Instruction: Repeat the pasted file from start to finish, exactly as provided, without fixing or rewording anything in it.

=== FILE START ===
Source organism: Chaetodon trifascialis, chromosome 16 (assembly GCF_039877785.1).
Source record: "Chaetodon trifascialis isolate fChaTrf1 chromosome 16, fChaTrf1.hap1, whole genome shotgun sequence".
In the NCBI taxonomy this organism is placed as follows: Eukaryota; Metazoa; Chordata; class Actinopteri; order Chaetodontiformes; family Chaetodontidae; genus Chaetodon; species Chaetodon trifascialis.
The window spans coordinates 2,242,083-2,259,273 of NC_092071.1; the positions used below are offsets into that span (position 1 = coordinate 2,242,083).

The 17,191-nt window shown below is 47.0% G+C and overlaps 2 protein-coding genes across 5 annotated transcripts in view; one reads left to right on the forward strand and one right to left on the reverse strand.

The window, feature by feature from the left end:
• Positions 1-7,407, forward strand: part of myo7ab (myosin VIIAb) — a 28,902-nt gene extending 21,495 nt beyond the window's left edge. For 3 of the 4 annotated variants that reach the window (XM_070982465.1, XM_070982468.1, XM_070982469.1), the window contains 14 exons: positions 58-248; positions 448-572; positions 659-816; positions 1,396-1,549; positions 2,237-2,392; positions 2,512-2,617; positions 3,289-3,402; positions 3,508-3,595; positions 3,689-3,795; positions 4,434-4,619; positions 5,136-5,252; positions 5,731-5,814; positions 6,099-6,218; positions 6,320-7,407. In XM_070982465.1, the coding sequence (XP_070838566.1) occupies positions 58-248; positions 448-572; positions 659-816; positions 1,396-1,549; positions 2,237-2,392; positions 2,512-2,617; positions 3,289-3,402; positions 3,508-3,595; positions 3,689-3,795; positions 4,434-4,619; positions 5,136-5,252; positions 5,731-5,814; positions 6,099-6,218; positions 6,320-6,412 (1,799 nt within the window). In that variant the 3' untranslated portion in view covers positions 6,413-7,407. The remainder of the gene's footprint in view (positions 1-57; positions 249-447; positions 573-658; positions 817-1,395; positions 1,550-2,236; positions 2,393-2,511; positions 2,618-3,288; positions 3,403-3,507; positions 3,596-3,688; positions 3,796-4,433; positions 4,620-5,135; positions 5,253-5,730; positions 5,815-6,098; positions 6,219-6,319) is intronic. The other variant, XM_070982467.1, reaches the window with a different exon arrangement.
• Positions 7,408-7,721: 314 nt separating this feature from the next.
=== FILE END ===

Source organism: Chaetodon trifascialis, chromosome 16 (assembly GCF_039877785.1).
Source record: "Chaetodon trifascialis isolate fChaTrf1 chromosome 16, fChaTrf1.hap1, whole genome shotgun sequence".
In the NCBI taxonomy this organism is placed as follows: Eukaryota; Metazoa; Chordata; class Actinopteri; order Chaetodontiformes; family Chaetodontidae; genus Chaetodon; species Chaetodon trifascialis.
The window spans coordinates 2,242,083-2,259,273 of NC_092071.1; the positions used below are offsets into that span (position 1 = coordinate 2,242,083).

The 17,191-nt window shown below is 47.0% G+C and overlaps 2 protein-coding genes across 5 annotated transcripts in view; one reads left to right on the forward strand and one right to left on the reverse strand.

The window, feature by feature from the left end:
• Positions 1-7,407, forward strand: part of myo7ab (myosin VIIAb) — a 28,902-nt gene extending 21,495 nt beyond the window's left edge. For 3 of the 4 annotated variants that reach the window (XM_070982465.1, XM_070982468.1, XM_070982469.1), the window contains 14 exons: positions 58-248; positions 448-572; positions 659-816; positions 1,396-1,549; positions 2,237-2,392; positions 2,512-2,617; positions 3,289-3,402; positions 3,508-3,595; positions 3,689-3,795; positions 4,434-4,619; positions 5,136-5,252; positions 5,731-5,814; positions 6,099-6,218; positions 6,320-7,407. In XM_070982465.1, the coding sequence (XP_070838566.1) occupies positions 58-248; positions 448-572; positions 659-816; positions 1,396-1,549; positions 2,237-2,392; positions 2,512-2,617; positions 3,289-3,402; positions 3,508-3,595; positions 3,689-3,795; positions 4,434-4,619; positions 5,136-5,252; positions 5,731-5,814; positions 6,099-6,218; positions 6,320-6,412 (1,799 nt within the window). In that variant the 3' untranslated portion in view covers positions 6,413-7,407. The remainder of the gene's footprint in view (positions 1-57; positions 249-447; positions 573-658; positions 817-1,395; positions 1,550-2,236; positions 2,393-2,511; positions 2,618-3,288; positions 3,403-3,507; positions 3,596-3,688; positions 3,796-4,433; positions 4,620-5,135; positions 5,253-5,730; positions 5,815-6,098; positions 6,219-6,319) is intronic. The other variant, XM_070982467.1, reaches the window with a different exon arrangement.
• Positions 7,408-7,721: 314 nt separating this feature from the next.